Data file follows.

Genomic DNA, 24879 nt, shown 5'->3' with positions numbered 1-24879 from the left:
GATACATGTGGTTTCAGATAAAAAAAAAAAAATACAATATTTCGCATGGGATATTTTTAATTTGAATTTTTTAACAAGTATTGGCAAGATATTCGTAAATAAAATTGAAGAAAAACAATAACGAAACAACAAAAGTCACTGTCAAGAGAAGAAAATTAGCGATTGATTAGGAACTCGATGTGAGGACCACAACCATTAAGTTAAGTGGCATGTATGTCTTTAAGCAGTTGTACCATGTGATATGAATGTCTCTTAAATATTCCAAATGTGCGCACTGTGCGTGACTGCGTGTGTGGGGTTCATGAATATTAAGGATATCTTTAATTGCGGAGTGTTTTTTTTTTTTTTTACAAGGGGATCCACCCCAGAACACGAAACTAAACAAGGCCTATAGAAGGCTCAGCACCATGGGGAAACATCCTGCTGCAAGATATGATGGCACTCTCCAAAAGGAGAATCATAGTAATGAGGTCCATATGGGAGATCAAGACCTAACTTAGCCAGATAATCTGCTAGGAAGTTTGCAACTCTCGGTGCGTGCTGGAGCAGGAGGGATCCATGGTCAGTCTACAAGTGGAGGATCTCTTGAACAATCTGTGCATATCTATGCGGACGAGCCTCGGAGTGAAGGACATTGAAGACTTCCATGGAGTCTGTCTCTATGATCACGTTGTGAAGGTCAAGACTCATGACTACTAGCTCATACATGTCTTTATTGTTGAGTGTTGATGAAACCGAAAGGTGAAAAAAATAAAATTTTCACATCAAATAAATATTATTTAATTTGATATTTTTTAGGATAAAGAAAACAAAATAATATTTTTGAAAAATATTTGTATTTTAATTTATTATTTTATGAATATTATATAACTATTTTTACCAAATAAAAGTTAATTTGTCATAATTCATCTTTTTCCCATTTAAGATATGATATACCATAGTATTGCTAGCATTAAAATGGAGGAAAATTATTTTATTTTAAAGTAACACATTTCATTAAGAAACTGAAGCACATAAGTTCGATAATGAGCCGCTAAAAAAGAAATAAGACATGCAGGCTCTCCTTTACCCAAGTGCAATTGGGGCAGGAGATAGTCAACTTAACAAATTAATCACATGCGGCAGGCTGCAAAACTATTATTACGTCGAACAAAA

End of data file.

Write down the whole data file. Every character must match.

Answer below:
Genomic DNA, 24879 nt, shown 5'->3' with positions numbered 1-24879 from the left:
GATACATGTGGTTTCAGATAAAAAAAAAAAAATACAATATTTCGCATGGGATATTTTTAATTTGAATTTTTTAACAAGTATTGGCAAGATATTCGTAAATAAAATTGAAGAAAAACAATAACGAAACAACAAAAGTCACTGTCAAGAGAAGAAAATTAGCGATTGATTAGGAACTCGATGTGAGGACCACAACCATTAAGTTAAGTGGCATGTATGTCTTTAAGCAGTTGTACCATGTGATATGAATGTCTCTTAAATATTCCAAATGTGCGCACTGTGCGTGACTGCGTGTGTGGGGTTCATGAATATTAAGGATATCTTTAATTGCGGAGTGTTTTTTTTTTTTTTTACAAGGGGATCCACCCCAGAACACGAAACTAAACAAGGCCTATAGAAGGCTCAGCACCATGGGGAAACATCCTGCTGCAAGATATGATGGCACTCTCCAAAAGGAGAATCATAGTAATGAGGTCCATATGGGAGATCAAGACCTAACTTAGCCAGATAATCTGCTAGGAAGTTTGCAACTCTCGGTGCGTGCTGGAGCAGGAGGGATCCATGGTCAGTCTACAAGTGGAGGATCTCTTGAACAATCTGTGCATATCTATGCGGACGAGCCTCGGAGTGAAGGACATTGAAGACTTCCATGGAGTCTGTCTCTATGATCACGTTGTGAAGGTCAAGACTCATGACTACTAGCTCATACATGTCTTTATTGTTGAGTGTTGATGAAACCGAAAGGTGAAAAAAATAAAATTTTCACATCAAATAAATATTATTTAATTTGATATTTTTTAGGATAAAGAAAACAAAATAATATTTTTGAAAAATATTTGTATTTTAATTTATTATTTTATGAATATTATATAACTATTTTTACCAAATAAAAGTTAATTTGTCATAATTCATCTTTTTCCCATTTAAGATATGATATACCATAGTATTGCTAGCATTAAAATGGAGGAAAATTATTTTATTTTAAAGTAACACATTTCATTAAGAAACTGAAGCACATAAGTTCGATAATGAGCCGCTAAAAAAGAAATAAGACATGCAGGCTCTCCTTTACCCAAGTGCAATTGGGGCAGGAGATAGTCAACTTAACAAATTAATCACATGCGGCAGGCTGCAAAACTATTATTACGTCGAACAAAA